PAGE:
Minnis confident he will be re-elected as FNM leader

FNM leader Hubert Minnis

FNM leader Hubert Minnis

Reader poll

Do you think Loretta Butler-Turner would make a good leader of the FNM?

  • Yes, I think she would make a good leader 64%
  • No, I do not think she would make a good leader 36%

257 total votes.


Tribune Staff Reporter


FNM LEADER Dr Hubert Minnis said yesterday he is “more than confident” he will be re-elected at the party’s November convention and is “not concerned” about who will challenge him.

In fact, Dr Minnis said his focus is not on campaigning for a post he knows he will retain, but rather on keeping the government’s “feet to the fire”.

His comments came a day after FNM Deputy Leader Loretta Butler-Turner formally announced her intent to run against him at the party’s convention on November 21.

Dr Minnis told The Tribune that the two have not spoken since she made her announcement.

“The FNM was built on a foundation of democracy and once a convention is called anyone can run for any position,” Dr Minnis said.

“We have an open and thriving democracy in the FNM that we one day hope to see throughout the Bahamas.

“In fact, if the current government had an open and thriving democracy this country would not be facing half of the problems we are facing today. I support democracy, the FNM supports democracy. I am not concerned about campaigning for leader, I am the leader and I have no doubt I will remain leader. I will continue on and take us in the next general election where we will defeat the PLP.

“As for the convention coming up, I will come out as I went in.”

Despite Dr Minnis’ statements, a party insider said yesterday he is “very concerned and extremely worried” because “everyone knows Mrs Butler-Turner has a very good chance of winning” the leadership race.

In a statement announcing her leadership bid, the Long Island MP said while she was “grateful” for Dr Minnis’ services, the government needs to be corralled by a “firm leader of the opposition who will keep both eyes on them inside and outside Parliament.”

When asked if he felt statements like these were a personal dig at him, Dr Minnis did not respond directly.

“I’m more focused on winning the government, not on individuals,” he said. “This is the worst government ever and therefore I, the FNM and Bahamians at large who are fed up by this government should want to see a change.”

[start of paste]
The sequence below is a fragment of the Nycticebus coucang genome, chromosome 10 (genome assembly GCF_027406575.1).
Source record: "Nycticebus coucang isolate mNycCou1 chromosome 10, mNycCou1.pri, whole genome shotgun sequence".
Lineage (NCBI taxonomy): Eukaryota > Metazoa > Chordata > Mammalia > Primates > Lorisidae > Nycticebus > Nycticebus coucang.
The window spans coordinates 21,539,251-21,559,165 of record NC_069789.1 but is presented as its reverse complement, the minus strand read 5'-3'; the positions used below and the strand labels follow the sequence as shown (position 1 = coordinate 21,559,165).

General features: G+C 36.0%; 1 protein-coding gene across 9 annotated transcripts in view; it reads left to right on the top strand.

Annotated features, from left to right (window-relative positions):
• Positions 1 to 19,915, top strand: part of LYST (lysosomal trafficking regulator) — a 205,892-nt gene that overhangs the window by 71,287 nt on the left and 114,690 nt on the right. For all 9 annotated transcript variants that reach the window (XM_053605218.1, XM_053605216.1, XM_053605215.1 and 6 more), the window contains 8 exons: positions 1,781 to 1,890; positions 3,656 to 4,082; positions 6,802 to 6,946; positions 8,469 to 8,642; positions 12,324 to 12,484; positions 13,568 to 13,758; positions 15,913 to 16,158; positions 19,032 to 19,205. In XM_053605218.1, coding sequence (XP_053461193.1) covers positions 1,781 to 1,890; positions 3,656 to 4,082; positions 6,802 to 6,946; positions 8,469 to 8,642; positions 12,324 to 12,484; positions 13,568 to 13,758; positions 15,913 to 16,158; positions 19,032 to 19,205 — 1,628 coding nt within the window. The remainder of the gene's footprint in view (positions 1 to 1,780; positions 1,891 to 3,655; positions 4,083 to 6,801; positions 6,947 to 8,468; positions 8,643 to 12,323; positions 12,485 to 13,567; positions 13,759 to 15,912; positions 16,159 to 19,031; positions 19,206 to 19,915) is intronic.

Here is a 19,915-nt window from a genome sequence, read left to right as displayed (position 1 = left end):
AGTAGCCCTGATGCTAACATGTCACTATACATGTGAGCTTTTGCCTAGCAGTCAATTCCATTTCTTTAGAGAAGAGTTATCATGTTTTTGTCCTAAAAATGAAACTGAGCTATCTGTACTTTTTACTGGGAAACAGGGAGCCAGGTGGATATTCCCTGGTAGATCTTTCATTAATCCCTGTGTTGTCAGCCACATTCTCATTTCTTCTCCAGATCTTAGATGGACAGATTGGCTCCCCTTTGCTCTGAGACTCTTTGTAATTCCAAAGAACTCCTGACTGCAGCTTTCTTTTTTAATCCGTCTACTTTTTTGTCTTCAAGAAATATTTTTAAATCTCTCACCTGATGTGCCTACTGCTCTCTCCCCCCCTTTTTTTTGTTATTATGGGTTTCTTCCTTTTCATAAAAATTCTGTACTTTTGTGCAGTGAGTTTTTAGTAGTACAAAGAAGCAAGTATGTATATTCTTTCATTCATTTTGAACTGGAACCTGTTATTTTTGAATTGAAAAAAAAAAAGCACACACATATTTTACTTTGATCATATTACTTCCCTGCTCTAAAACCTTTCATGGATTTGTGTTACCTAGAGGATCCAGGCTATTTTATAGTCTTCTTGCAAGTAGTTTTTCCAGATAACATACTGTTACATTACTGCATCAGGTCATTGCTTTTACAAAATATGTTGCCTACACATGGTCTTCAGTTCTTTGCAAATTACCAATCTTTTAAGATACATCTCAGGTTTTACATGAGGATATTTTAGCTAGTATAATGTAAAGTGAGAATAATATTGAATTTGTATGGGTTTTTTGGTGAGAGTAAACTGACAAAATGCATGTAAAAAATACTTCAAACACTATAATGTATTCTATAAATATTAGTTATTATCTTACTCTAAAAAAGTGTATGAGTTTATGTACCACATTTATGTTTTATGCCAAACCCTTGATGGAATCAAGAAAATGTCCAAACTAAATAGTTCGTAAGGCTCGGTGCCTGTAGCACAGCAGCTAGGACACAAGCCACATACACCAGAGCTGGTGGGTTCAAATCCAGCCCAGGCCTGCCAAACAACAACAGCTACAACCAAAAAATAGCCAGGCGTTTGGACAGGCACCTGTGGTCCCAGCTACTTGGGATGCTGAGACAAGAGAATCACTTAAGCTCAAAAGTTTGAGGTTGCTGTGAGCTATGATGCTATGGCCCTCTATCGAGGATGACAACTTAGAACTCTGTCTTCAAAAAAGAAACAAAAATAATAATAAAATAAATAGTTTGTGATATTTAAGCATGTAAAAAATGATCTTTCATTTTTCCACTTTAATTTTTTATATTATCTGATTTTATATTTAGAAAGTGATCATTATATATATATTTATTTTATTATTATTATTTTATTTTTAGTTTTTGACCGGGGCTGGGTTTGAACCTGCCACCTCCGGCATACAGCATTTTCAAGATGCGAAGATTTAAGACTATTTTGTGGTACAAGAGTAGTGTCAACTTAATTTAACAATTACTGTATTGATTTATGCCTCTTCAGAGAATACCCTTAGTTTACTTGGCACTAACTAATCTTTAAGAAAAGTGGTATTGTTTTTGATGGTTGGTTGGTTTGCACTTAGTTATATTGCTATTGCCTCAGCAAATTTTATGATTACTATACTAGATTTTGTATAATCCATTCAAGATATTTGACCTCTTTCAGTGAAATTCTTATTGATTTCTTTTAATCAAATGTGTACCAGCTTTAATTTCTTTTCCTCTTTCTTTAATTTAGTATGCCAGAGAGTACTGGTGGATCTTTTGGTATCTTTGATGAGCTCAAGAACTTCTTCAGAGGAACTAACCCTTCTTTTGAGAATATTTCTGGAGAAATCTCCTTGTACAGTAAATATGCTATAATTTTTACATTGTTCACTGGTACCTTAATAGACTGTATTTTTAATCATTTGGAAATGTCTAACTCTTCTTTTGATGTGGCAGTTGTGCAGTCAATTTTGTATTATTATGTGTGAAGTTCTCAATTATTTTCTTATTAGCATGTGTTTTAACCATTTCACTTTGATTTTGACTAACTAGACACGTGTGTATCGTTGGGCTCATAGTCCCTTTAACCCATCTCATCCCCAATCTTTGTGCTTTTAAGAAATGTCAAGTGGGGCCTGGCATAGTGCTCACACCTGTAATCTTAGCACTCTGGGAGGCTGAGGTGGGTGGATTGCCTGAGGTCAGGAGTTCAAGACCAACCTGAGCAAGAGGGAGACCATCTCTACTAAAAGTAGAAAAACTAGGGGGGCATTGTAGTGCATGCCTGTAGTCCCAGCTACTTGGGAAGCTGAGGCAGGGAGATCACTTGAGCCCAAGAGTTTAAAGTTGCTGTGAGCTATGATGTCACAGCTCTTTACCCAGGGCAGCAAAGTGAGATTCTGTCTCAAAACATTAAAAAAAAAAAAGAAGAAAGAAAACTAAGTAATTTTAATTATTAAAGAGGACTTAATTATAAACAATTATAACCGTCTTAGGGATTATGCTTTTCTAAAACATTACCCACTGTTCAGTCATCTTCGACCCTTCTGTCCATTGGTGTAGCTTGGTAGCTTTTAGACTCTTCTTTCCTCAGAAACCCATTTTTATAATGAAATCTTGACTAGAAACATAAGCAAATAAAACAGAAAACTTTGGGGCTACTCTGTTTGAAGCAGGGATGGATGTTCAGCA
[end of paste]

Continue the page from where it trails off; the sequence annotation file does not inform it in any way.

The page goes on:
“My focus is more on young people and developing them and preparing them for leadership roles tomorrow,” he added. “I want to build an opportunity-based society so each and every Bahamian would have an opportunity to own a piece of the pie.

“I think we must take it to another phase where rather than just focusing on jobs we can focus on ownership. Every Bahamian wants to have available to them the Bahamian dream which is owning a home, being able to pay for that home, owning a car.”

Dr Minnis said he also advocates a society that enforces the country’s laws. He added that the public should demand to know which elected representatives are behind on real property taxes and their public disclosures.

“If not then what message are they saying to the public,” he asked.

Last month, FNM insiders told The Tribune tension was brewing between Dr Minnis and his deputy over the likelihood that she would challenge him when the party holds its next convention.

Last week, FNM executives met in a last minute meeting and decided to hold the party’s convention on November 21, instead of early 2015 as originally proposed. Mrs Butler-Turner was in her constituency in Long Island at the time.

When she was advised of the purpose of the meeting, she sent Dr Minnis a letter which warned him that he was playing “a very dangerous game.” She later told The Tribune that had Dr Minnis “bothered to advise” her of the meeting, she would have informed him that it was not a good idea to hold a convention “on such short notice.”

The Long Island MP on Monday said her decision to go head-to-head with Dr Minnis came in response to “the call of many FNMs and the call of Bahamians far and wide, young and old, and from throughout our country,” and after consultations with the FNM’s Constituency Association.


TalRussell 9 years, 1 month ago

Comrades you couldn't makeup the going on's of Minnis and Loretta and I'm pretty good that. These two don't even speak each other, yet one is the red party's leader, the other their deputy leader. Still, they want you to believe they can work together - but only after the November leadership convention? Comrades with da red party virus be warned, if Loretta doesn't win the top spot, who knows she might just plead she never did agree to vacate her post as deputy leader, and off to Palookaville, Abaco she'll fly as the new leader's deputy.


GQ 9 years, 1 month ago

Loretta is a big bag of wind.


duppyVAT 9 years, 1 month ago

Minnis has a great personal story but he lacks charisma to inspire the average Bahamian to listen to his message. This is a fatal flaw in Bahamian political leadership ...... like Kendal G L Isaacs


Emac 9 years, 1 month ago

“I think we must take it to another phase where rather than just focusing on jobs we can focus on ownership". Too late for that broken promise. Both the PLP and FNM could give a rap about Bahamian ownership. They know nothing about empowering their people. So when this man talks about 'ownership' I know he only talking shite!


duppyVAT 9 years, 1 month ago

How did Minnis become empowered? He was a poor Over the Hill boy. He should tell his story. He needs to become more authentic and people-friendly. The people do not "feel" him like Pindling or Papa. In many cases, HAI is like PGC.


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